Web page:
Australia news January 11, 2013

Healy slams Wade over glovework


Ian Healy has slammed Matthew Wade's wicketkeeping during the Test summer and said Australia needed to choose their best gloveman for the upcoming tours of India and England. Healy, who watched from the commentary box as Wade kept wicket for his first home summer, was disappointed not only with the way Wade missed opportunities for stumpings and catches, but also what he perceived as a lack of discipline in getting the basics right.

"He's not happy at all. He didn't have a good summer with the gloves at all," Healy told Radio Sport National on Friday. "Even some of the basic stuff that he's not tidying up, he's not getting to the stumps, he's not taking returns well, he's not sharpening up the fielding effort. Even those basic disciplines weren't being created, let alone missed dismissals.

"Nathan Lyon wouldn't have been that happy, there were four or five chances missed from his bowling. He's getting criticised for not taking wickets. These are all the little internal conflicts of an under-achieving wicketkeeper. Matthew Wade says he's still young and he wants to keep improving, but I don't think he's that young. He's 25.

"If he is keeping for Australia, these sort of things have to be done, and they have to be done better. We're playing against Sri Lanka, it's not as if we're playing against South Africa or England for five Tests [where] we need everything taken. He needs to really get a look at what Brad Haddin is doing and try to find a way to get it done himself."

Healy's strong words came as Wade was at home resting from the first two one-day internationals against Sri Lanka, having played more matches for Australia over the past year in all formats than anyone except David Warner. John Inverarity's selection panel is so keen on Wade as a Test player that he even batted at No.6 during the third Test against Sri Lanka in Sydney, and scored an unbeaten century.

That was a position that not even the great Adam Gilchrist occupied on a regular basis during his days in the Test side. Healy is widely regarded as the best of Australia's modern glovemen, while his replacement Gilchrist performed adequately behind the stumps and was brilliant with the bat. Healy said during Gilchrist's time, when Australia had bowlers like Shane Warne and Glenn McGrath, they could afford to play a wicketkeeper whose batting was his stronger suit, but not anymore.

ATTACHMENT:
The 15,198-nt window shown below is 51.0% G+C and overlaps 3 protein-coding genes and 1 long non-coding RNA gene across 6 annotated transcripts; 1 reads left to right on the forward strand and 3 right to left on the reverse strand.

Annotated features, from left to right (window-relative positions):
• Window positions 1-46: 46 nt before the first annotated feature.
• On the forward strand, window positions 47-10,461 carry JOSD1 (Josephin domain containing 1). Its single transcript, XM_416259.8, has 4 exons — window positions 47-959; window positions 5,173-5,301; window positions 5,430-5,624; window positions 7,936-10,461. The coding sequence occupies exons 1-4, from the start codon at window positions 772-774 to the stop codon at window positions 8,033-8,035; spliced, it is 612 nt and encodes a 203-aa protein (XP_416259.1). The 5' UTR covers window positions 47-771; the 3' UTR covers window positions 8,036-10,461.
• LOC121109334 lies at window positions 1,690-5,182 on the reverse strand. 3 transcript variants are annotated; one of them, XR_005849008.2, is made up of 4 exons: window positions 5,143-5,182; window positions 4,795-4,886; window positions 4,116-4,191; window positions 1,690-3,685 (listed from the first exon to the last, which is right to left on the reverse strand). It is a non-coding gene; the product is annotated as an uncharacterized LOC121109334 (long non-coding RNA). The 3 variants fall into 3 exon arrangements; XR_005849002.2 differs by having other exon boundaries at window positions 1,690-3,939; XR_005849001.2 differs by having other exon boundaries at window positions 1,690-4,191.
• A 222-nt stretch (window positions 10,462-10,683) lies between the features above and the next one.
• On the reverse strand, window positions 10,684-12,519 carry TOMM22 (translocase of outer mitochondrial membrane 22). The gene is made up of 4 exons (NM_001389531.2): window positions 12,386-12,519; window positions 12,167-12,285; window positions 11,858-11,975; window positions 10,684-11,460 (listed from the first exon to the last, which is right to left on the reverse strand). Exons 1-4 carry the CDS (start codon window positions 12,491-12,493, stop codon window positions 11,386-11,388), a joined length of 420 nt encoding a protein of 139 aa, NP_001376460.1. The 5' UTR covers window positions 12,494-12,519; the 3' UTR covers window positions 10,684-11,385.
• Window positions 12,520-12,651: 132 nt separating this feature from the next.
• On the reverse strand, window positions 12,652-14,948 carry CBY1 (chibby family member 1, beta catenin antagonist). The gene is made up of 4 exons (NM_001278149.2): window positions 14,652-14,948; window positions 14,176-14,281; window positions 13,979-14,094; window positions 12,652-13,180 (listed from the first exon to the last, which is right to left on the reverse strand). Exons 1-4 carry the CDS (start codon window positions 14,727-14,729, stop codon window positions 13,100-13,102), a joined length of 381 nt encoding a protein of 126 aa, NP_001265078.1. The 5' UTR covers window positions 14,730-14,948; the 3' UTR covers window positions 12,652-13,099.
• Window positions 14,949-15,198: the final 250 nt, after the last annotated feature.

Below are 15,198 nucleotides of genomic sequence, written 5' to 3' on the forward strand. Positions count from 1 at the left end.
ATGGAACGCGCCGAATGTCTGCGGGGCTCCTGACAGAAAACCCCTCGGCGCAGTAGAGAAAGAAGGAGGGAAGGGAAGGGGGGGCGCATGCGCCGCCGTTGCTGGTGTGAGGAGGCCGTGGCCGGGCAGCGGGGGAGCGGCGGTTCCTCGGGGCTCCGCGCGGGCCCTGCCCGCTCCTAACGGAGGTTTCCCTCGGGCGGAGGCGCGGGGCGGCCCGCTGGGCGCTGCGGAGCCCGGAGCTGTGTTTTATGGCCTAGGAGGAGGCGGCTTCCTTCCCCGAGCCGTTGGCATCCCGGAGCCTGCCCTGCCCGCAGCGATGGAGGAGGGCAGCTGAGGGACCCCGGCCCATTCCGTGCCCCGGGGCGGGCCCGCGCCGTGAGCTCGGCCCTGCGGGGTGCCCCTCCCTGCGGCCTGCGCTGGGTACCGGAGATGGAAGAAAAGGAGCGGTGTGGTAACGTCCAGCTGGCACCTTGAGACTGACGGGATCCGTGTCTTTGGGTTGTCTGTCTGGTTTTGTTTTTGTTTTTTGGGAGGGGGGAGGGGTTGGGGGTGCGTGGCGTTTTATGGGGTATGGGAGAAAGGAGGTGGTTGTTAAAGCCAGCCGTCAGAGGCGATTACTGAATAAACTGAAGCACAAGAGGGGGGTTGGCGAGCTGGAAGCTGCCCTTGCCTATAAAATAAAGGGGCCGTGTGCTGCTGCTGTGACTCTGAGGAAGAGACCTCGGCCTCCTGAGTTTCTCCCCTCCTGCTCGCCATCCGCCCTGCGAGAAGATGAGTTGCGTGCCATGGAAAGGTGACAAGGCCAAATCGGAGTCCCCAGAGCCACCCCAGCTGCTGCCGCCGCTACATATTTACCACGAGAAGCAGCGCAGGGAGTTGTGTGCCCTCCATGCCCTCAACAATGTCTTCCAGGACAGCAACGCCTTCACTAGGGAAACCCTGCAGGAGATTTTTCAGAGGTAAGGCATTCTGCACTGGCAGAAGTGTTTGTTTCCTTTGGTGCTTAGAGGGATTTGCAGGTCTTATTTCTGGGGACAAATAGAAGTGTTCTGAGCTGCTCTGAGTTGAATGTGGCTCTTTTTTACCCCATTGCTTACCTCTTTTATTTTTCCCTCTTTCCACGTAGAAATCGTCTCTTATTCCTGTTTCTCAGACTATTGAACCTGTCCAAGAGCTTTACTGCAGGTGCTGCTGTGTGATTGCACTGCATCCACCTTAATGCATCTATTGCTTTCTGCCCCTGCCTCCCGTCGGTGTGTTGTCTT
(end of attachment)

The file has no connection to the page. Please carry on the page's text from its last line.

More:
"What Adam Gilchrist had was a relevance to his team," Healy said. "He was appropriate to the team. He had a team with a great bowling attack that created more chances than you needed. We haven't got an attack like that now. We've got an attack that if you need 20 wickets in a Test, they might create 18 and you'd better take a half-chance here or there or a great run-out and you might get over the line.

"That's where you don't need a wicketkeeper missing stuff. Right now Australian cricket in the Test form initially needs the best wicketkeeper. We need to find out who that is, and someone who is not making mistakes."

Healy said he could not understand why the selectors had chosen Wade ahead of Brad Haddin at the start of this summer. However, he also said that he believed Queensland's Chris Hartley, 30, was the best pure gloveman in the country but that he was unlikely to earn an opportunity at international level with Wade, Haddin and Tim Paine all ahead of him in the queue.

"I don't understand why they dropped [Haddin] and it's never been explained to me or the public after the West Indies," Healy said. "He wasn't in great form [and] he had to go home and look after his ill daughter. Then when he gets that right and he's ready to play again, he's not picked. I thought that was a bit harsh.

"Tim Paine can emerge without being picked for Australia. Chris Hartley must be sitting in Queensland thinking I'm gone here, even though he's probably the best keeper of the lot. You talk to the players and they say that all the time. He's missed out I'd say. He's 30 and there's three being talked before him."

Brydon Coverdale is an assistant editor at ESPNcricinfo. He tweets here

Comments have now been closed for this article

  • Robbie on January 14, 2013, 2:25 GMT